After that, I went over to the Settings tab to setup my feed. I just added a new feed, gave it a name, and the UNC path where TFS was putting my NuGet packages. I did not specify authentication, but instead made sure that the user running the Octopus Portal application pool had access to the UNC path.
The Octopus Settings Tab
To test the feed, I clicked on the test link on the right-hand side of the page. That took me to a new page with a Search button and a textbox. This page threw me at first because the search is case sensitive. My package, for example, was called RestLookupProvider 1.0.0. If I searched for “rest”, it would return nothing, but if I searched for “Rest”, it would return my package, indicating that the NuGet feed settings were working correctly.
This search is case sensitive
An uppercase “R” made all the difference in the world
After making sure Octopus could find my package, I moved on to the Projects tab, where I added a single project named AirVault. Inside of that project, I added a single deployment step that would deploy my RestLookupProvider 1.0.0 package to my single development machine. I created a new release, called 6.1.0, and ran it.
A Couple of Issues
The deploy finished, but I couldn’t see that my website had been deployed. After looking again at the docs, I discovered that you have to manually create the website once. I did that and then ran the deploy again. Still no files were copied. Upon looking at the logs under the Tasks tab, I saw this output message…
2012-05-05 05:19:40 WARN Could not find an IIS website or virtual directory named ‘RestLookupProvider’ on the local machine. If you expected Octopus to update this for you, you should create the site and/or virtual directory manually. Otherwise you can ignore this message.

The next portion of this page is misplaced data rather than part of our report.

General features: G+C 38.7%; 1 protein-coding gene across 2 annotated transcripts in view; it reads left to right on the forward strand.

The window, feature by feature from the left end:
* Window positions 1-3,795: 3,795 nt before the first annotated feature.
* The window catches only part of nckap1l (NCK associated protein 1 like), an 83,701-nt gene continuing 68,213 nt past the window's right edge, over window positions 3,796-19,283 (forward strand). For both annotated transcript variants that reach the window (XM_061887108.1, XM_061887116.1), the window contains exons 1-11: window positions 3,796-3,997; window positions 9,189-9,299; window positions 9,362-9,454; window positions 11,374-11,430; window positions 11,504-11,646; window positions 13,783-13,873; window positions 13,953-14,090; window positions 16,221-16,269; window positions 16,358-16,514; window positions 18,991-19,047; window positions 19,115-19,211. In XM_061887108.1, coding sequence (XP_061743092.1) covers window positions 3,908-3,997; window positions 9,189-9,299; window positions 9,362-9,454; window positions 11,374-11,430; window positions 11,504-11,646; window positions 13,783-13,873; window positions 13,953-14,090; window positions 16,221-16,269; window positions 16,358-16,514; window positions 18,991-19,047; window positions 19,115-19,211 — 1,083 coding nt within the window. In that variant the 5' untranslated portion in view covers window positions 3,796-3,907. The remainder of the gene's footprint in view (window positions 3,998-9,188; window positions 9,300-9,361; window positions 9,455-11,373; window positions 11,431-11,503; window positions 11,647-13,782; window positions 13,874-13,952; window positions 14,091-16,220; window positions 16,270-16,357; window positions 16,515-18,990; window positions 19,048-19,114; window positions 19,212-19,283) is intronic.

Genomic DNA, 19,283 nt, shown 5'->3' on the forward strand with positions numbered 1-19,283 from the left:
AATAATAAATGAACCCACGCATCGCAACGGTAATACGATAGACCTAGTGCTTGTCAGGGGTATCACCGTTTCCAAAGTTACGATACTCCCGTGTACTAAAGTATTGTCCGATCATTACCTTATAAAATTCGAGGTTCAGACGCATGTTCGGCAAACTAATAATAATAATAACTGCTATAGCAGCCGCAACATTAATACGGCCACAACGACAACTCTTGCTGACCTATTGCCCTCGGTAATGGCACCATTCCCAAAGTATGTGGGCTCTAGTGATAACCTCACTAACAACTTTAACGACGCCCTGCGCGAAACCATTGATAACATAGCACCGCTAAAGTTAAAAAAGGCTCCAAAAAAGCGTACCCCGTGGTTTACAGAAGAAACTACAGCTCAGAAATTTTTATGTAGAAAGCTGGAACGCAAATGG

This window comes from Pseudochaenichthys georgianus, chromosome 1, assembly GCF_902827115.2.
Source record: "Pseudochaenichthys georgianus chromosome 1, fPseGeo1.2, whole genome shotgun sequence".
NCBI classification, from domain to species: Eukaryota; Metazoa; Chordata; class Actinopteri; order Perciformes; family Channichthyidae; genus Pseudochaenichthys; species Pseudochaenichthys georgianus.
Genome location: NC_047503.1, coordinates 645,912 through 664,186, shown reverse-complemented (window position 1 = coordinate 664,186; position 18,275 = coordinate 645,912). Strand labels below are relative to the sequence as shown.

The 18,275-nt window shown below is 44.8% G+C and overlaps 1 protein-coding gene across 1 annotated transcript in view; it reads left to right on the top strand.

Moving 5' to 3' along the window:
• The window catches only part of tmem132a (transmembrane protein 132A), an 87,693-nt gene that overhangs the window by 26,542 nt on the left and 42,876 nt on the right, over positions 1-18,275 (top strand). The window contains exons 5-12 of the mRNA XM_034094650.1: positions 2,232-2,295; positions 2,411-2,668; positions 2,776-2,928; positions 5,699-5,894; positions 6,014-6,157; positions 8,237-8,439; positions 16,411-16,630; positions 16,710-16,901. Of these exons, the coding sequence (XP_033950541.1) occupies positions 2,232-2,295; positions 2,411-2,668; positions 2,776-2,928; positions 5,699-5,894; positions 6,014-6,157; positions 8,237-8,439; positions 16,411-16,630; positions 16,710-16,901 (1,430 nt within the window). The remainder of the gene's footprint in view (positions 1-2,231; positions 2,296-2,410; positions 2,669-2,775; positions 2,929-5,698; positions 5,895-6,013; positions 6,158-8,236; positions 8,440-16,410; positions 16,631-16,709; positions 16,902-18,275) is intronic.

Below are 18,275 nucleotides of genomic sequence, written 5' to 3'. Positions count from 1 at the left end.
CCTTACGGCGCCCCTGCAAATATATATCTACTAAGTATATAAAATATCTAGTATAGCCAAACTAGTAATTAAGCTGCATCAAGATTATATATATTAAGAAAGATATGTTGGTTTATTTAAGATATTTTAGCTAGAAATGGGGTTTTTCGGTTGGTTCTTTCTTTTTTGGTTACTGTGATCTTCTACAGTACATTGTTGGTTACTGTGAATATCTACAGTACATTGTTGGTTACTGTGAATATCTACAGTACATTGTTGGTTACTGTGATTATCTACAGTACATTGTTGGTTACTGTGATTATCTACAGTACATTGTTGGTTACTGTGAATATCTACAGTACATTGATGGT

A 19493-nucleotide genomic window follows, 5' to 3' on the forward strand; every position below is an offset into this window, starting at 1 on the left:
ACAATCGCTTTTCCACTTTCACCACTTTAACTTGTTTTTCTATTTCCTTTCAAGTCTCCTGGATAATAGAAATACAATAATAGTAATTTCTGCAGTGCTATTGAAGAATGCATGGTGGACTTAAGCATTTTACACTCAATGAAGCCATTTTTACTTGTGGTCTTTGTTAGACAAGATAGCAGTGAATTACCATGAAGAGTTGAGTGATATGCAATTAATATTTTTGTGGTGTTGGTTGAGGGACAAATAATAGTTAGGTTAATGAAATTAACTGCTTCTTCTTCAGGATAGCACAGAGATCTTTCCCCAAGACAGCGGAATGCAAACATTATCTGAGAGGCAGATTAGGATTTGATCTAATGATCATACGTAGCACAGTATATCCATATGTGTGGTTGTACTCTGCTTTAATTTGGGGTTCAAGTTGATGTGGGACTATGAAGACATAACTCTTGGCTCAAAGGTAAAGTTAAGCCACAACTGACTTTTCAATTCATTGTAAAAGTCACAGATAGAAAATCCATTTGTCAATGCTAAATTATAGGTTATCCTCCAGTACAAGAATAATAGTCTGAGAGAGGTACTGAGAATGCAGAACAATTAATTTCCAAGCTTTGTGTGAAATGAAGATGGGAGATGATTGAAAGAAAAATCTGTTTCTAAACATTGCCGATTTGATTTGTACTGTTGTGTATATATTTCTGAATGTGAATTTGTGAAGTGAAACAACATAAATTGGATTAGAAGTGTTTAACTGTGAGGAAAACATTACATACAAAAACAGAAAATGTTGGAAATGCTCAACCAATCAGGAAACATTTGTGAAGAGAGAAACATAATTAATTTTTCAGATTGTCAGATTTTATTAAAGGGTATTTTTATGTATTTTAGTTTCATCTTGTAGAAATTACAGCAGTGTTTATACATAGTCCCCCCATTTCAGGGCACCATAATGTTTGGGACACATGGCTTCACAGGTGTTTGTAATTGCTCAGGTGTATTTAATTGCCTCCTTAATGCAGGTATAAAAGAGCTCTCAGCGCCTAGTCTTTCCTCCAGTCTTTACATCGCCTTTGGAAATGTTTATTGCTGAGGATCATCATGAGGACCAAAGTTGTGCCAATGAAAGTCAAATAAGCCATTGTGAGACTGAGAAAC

Ah, that made sense. My web application was at path /lookups/restlookup/, but it looked like Octopus used the convention that the project name was exactly the same as the web application path name. After digging around some more, I found on the aptly named Variables page that you can set a predefined variable called OctopusWebSiteName to override the convention.
I did so, and set its value to Default Web Site/lookups/restlookup (it wants you to include the web site name in the path), and then redeployed. Still no files were copied, and still I got the same message about Could not find an IIS website…. What the heck?
I looked again in the logs on the Tasks tab, and found that it was not using my variable. As it turns out, you have to have the variables that you want in before you create a release. It looks like their values get “locked in” when you create the release, and there doesn’t appear to be a way to change them after that. I made a new release, and ran it, and voila – it used my variable and worked like a champ!
Again I looked at the logs, and noticed this message…
The IIS website named ‘Default Web Site/lookups/restlookup’ has had its path updated to: ‘C:\Octopus\Tentacle\Applications\RestLookupProvider.1.0.0’
That’s weird. I would have expected it to copy to the web site path that existed and overwrite the files instead of changing the web application to point to some Octopus folder. When I went into IIS and check the path, sure enough, it had changed it…
By default, Octopus changes the web application folder instead of using the existing one
Going back to the docs again, the predefined variable named OctopusPackageDirectoryPath is in charge of the physical path to use. I added that, scoped it to my Step, set its value to c:\inetpub\wwwroot\lookups\restlookup, and then created and ran a new release. That resolved the issue, and deployed the files in the expected directory.
Overall, Octopus looks really promising for what I do. While integrating with TFS could have been easier, I am not sure that is any fault of Octopus itself. Perhaps a bit of extra documentation (for NuGet dummies) on how to integrate with TFS would have sped me through a couple of issues that I had. Aside from that, however, Octopus is definitely something that I’d recommend for shops primarily using Microsoft tech. In my opinion, it is much more managable than using TFS Build and PowerShell scripts, and it definitely beats the heck out of deploying things manually.